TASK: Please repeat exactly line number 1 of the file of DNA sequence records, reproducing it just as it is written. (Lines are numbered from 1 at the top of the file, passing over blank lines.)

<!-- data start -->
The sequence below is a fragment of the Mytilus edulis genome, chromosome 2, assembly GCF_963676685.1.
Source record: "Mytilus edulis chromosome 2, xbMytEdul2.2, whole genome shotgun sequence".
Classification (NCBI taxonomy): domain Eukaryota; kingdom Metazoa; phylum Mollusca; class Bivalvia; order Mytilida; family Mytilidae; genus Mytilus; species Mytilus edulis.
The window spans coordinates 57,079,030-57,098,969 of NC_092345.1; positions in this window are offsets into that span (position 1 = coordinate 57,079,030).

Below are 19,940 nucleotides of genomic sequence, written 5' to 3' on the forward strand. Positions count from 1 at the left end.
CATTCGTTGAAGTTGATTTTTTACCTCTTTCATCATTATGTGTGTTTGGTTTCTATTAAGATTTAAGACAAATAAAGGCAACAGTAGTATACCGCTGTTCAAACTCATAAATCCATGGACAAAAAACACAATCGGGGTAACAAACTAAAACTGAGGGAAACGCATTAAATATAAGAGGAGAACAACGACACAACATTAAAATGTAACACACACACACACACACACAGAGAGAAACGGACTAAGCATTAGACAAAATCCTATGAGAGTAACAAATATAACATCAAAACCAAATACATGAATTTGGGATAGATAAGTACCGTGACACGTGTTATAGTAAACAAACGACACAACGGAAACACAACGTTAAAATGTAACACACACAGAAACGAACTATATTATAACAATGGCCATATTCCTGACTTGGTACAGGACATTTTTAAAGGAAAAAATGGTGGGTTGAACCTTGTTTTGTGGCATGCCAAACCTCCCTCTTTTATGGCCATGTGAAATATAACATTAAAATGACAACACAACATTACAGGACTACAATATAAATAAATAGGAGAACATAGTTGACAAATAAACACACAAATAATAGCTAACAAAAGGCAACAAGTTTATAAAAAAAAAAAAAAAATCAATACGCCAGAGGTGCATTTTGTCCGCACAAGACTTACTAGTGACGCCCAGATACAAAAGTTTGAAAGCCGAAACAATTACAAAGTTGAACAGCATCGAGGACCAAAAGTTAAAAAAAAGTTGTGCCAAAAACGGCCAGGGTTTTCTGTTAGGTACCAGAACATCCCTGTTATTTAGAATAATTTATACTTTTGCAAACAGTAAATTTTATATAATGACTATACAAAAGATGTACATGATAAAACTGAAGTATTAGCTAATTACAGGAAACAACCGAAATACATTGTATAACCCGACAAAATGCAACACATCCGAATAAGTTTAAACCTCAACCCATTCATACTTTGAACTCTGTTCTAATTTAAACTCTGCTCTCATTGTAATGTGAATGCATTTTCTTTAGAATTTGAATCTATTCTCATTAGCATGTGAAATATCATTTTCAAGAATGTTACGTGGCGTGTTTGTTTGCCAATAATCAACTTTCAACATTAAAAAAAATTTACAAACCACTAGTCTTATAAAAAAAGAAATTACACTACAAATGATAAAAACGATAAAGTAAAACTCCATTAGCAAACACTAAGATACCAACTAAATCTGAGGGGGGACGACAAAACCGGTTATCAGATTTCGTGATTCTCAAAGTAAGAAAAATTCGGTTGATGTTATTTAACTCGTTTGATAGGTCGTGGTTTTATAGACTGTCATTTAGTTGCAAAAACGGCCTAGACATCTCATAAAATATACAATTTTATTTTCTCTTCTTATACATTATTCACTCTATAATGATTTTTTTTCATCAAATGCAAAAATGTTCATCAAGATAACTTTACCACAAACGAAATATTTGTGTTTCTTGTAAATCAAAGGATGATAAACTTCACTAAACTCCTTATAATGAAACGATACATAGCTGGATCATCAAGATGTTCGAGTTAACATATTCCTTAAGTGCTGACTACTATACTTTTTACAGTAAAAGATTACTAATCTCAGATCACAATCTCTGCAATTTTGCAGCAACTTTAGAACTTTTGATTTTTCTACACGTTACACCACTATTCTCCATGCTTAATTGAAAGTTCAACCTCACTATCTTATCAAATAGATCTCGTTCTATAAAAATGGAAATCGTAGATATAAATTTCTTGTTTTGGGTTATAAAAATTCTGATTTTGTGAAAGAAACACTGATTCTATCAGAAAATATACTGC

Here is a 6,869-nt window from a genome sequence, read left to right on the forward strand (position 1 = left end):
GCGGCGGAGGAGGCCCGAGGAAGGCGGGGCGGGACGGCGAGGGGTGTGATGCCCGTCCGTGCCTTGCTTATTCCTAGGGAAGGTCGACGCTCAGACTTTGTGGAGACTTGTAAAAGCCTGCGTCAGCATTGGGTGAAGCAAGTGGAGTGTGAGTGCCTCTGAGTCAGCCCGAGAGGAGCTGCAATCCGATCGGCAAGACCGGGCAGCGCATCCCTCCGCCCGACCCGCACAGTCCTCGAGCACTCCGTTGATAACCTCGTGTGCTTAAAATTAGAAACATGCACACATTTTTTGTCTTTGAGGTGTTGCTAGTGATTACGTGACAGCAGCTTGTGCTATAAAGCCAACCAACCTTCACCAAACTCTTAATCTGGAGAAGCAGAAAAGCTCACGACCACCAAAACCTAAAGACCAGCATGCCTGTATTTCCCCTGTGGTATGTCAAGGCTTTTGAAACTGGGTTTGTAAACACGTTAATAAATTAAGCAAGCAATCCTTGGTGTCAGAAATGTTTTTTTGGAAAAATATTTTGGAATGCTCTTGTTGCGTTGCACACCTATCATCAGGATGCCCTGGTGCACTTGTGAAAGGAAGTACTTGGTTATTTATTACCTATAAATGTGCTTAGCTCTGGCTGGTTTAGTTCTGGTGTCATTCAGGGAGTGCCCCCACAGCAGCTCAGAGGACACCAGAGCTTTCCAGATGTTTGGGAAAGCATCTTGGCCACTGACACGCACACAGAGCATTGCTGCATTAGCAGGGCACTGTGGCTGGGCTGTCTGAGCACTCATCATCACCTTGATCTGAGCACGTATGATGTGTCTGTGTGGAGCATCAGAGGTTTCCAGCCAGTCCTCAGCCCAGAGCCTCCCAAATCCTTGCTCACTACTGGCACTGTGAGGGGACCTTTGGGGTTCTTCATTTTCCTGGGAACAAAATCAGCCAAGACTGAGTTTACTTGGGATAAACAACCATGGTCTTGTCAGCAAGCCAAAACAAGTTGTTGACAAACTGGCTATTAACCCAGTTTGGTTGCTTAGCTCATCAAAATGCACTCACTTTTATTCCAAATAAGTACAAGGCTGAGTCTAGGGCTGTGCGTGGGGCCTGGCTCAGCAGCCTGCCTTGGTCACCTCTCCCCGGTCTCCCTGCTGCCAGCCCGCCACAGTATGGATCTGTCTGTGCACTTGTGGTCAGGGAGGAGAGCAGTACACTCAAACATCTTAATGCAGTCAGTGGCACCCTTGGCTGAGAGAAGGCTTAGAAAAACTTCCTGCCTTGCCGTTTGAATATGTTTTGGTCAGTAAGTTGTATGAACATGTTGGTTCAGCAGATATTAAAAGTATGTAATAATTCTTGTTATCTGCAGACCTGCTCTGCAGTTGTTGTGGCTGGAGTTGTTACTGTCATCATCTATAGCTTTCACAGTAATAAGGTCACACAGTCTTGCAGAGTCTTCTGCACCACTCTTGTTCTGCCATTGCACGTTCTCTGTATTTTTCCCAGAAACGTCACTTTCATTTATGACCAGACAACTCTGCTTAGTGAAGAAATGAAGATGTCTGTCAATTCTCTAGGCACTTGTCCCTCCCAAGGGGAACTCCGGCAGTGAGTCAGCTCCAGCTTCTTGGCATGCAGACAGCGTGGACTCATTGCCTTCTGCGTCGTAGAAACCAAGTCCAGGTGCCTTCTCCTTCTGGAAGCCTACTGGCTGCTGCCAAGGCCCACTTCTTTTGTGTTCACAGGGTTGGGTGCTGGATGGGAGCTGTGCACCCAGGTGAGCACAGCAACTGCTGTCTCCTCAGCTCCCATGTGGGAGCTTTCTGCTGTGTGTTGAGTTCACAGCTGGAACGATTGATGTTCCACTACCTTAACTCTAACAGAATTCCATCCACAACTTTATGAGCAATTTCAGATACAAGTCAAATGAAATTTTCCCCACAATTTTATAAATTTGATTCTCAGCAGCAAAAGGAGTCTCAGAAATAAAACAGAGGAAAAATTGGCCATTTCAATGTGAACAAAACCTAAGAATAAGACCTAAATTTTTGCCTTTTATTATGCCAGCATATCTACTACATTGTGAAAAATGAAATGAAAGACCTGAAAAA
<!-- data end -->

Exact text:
The sequence below is a fragment of the Mytilus edulis genome, chromosome 2, assembly GCF_963676685.1.